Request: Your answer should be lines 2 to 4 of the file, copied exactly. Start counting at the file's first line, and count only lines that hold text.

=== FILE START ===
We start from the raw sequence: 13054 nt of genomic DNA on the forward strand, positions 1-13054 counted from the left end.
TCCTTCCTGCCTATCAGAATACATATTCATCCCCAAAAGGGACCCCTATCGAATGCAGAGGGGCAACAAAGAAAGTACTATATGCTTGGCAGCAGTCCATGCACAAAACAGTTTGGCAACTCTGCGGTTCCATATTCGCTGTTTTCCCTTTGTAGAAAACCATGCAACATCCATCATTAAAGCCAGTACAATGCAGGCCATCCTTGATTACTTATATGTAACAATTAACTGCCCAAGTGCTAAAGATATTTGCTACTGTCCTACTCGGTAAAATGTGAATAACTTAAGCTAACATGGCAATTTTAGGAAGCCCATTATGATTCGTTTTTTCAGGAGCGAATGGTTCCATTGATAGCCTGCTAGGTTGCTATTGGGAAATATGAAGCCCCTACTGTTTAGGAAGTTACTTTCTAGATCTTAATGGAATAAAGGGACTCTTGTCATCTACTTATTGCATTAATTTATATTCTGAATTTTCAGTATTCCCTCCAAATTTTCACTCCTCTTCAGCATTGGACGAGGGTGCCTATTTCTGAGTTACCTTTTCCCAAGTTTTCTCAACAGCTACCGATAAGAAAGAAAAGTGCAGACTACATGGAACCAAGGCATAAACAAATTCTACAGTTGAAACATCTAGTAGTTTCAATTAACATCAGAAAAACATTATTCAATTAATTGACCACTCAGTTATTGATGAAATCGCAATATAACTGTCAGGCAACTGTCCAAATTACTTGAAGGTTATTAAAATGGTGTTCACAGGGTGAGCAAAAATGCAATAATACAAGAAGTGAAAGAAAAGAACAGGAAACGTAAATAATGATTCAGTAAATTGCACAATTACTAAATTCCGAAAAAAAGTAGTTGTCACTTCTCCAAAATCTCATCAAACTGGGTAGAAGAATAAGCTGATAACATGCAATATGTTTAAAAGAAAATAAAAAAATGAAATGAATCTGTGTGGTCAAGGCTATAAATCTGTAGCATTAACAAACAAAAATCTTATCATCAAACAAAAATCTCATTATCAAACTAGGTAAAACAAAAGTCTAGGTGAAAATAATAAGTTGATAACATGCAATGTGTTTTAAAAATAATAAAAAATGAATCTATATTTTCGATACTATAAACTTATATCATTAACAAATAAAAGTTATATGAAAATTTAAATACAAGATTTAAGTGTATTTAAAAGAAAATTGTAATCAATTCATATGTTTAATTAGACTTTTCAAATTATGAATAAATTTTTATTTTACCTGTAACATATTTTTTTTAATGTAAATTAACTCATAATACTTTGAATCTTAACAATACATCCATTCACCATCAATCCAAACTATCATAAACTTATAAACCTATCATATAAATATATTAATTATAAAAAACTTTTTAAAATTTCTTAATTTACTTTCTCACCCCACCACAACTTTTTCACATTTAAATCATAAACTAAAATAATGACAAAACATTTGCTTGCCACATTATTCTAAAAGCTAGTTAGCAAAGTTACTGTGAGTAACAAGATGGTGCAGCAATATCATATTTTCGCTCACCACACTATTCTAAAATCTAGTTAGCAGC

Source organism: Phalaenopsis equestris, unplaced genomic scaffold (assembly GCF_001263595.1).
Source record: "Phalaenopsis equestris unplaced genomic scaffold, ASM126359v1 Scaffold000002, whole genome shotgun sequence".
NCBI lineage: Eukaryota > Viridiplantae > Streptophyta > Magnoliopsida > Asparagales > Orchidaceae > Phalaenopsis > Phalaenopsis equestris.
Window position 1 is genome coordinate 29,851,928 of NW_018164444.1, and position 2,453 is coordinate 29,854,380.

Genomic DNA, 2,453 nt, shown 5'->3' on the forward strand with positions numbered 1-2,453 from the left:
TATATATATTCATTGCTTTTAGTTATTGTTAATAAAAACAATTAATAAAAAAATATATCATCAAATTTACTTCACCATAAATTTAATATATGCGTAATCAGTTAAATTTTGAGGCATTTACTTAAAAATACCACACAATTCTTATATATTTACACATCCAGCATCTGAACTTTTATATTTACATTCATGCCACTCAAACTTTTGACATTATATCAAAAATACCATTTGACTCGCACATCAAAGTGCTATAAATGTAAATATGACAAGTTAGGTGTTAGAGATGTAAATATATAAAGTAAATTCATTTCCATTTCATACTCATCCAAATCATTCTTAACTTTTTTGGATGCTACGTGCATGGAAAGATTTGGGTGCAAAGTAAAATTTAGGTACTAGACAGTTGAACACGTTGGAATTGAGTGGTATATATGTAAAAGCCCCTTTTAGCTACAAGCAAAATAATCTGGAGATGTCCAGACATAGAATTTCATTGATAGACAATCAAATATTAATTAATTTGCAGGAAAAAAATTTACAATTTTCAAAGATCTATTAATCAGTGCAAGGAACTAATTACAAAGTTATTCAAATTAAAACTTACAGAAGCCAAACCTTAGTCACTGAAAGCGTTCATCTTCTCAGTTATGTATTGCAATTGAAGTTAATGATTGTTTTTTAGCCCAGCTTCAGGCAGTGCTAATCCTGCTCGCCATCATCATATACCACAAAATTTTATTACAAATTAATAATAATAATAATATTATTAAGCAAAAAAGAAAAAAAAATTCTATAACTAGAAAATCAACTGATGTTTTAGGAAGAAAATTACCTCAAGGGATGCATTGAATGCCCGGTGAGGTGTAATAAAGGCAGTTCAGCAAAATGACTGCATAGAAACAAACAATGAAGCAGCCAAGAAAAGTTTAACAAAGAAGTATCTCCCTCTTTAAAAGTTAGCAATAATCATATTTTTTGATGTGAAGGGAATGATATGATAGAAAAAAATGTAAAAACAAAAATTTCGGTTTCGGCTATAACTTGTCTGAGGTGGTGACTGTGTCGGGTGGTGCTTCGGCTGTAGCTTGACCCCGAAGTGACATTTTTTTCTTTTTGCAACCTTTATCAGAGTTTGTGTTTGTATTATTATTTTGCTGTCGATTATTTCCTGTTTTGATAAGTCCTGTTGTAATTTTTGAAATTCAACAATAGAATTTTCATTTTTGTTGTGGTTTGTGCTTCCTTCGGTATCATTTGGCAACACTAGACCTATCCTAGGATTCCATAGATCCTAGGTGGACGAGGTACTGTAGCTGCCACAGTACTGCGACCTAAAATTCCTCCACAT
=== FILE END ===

TCCTTCCTGCCTATCAGAATACATATTCATCCCCAAAAGGGACCCCTATCGAATGCAGAGGGGCAACAAAGAAAGTACTATATGCTTGGCAGCAGTCCATGCACAAAACAGTTTGGCAACTCTGCGGTTCCATATTCGCTGTTTTCCCTTTGTAGAAAACCATGCAACATCCATCATTAAAGCCAGTACAATGCAGGCCATCCTTGATTACTTATATGTAACAATTAACTGCCCAAGTGCTAAAGATATTTGCTACTGTCCTACTCGGTAAAATGTGAATAACTTAAGCTAACATGGCAATTTTAGGAAGCCCATTATGATTCGTTTTTTCAGGAGCGAATGGTTCCATTGATAGCCTGCTAGGTTGCTATTGGGAAATATGAAGCCCCTACTGTTTAGGAAGTTACTTTCTAGATCTTAATGGAATAAAGGGACTCTTGTCATCTACTTATTGCATTAATTTATATTCTGAATTTTCAGTATTCCCTCCAAATTTTCACTCCTCTTCAGCATTGGACGAGGGTGCCTATTTCTGAGTTACCTTTTCCCAAGTTTTCTCAACAGCTACCGATAAGAAAGAAAAGTGCAGACTACATGGAACCAAGGCATAAACAAATTCTACAGTTGAAACATCTAGTAGTTTCAATTAACATCAGAAAAACATTATTCAATTAATTGACCACTCAGTTATTGATGAAATCGCAATATAACTGTCAGGCAACTGTCCAAATTACTTGAAGGTTATTAAAATGGTGTTCACAGGGTGAGCAAAAATGCAATAATACAAGAAGTGAAAGAAAAGAACAGGAAACGTAAATAATGATTCAGTAAATTGCACAATTACTAAATTCCGAAAAAAAGTAGTTGTCACTTCTCCAAAATCTCATCAAACTGGGTAGAAGAATAAGCTGATAACATGCAATATGTTTAAAAGAAAATAAAAAAATGAAATGAATCTGTGTGGTCAAGGCTATAAATCTGTAGCATTAACAAACAAAAATCTTATCATCAAACAAAAATCTCATTATCAAACTAGGTAAAACAAAAGTCTAGGTGAAAATAATAAGTTGATAACATGCAATGTGTTTTAAAAATAATAAAAAATGAATCTATATTTTCGATACTATAAACTTATATCATTAACAAATAAAAGTTATATGAAAATTTAAATACAAGATTTAAGTGTATTTAAAAGAAAATTGTAATCAATTCATATGTTTAATTAGACTTTTCAAATTATGAATAAATTTTTATTTTACCTGTAACATATTTTTTTTAATGTAAATTAACTCATAATACTTTGAATCTTAACAATACATCCATTCACCATCAATCCAAACTATCATAAACTTATAAACCTATCATATAAATATATTAATTATAAAAAACTTTTTAAAATTTCTTAATTTACTTTCTCACCCCACCACAACTTTTTCACATTTAAATCATAAACTAAAATAATGACAAAACATTTGCTTGCCACATTATTCTAAAAGCTAGTTAGCAAAGTTACTGTGAGTAACAAGATGGTGCAGCAATATCATATTTTCGCTCACCACACTATTCTAAAATCTAGTTAGCAGC

Source organism: Phalaenopsis equestris, unplaced genomic scaffold (assembly GCF_001263595.1).
Source record: "Phalaenopsis equestris unplaced genomic scaffold, ASM126359v1 Scaffold000002, whole genome shotgun sequence".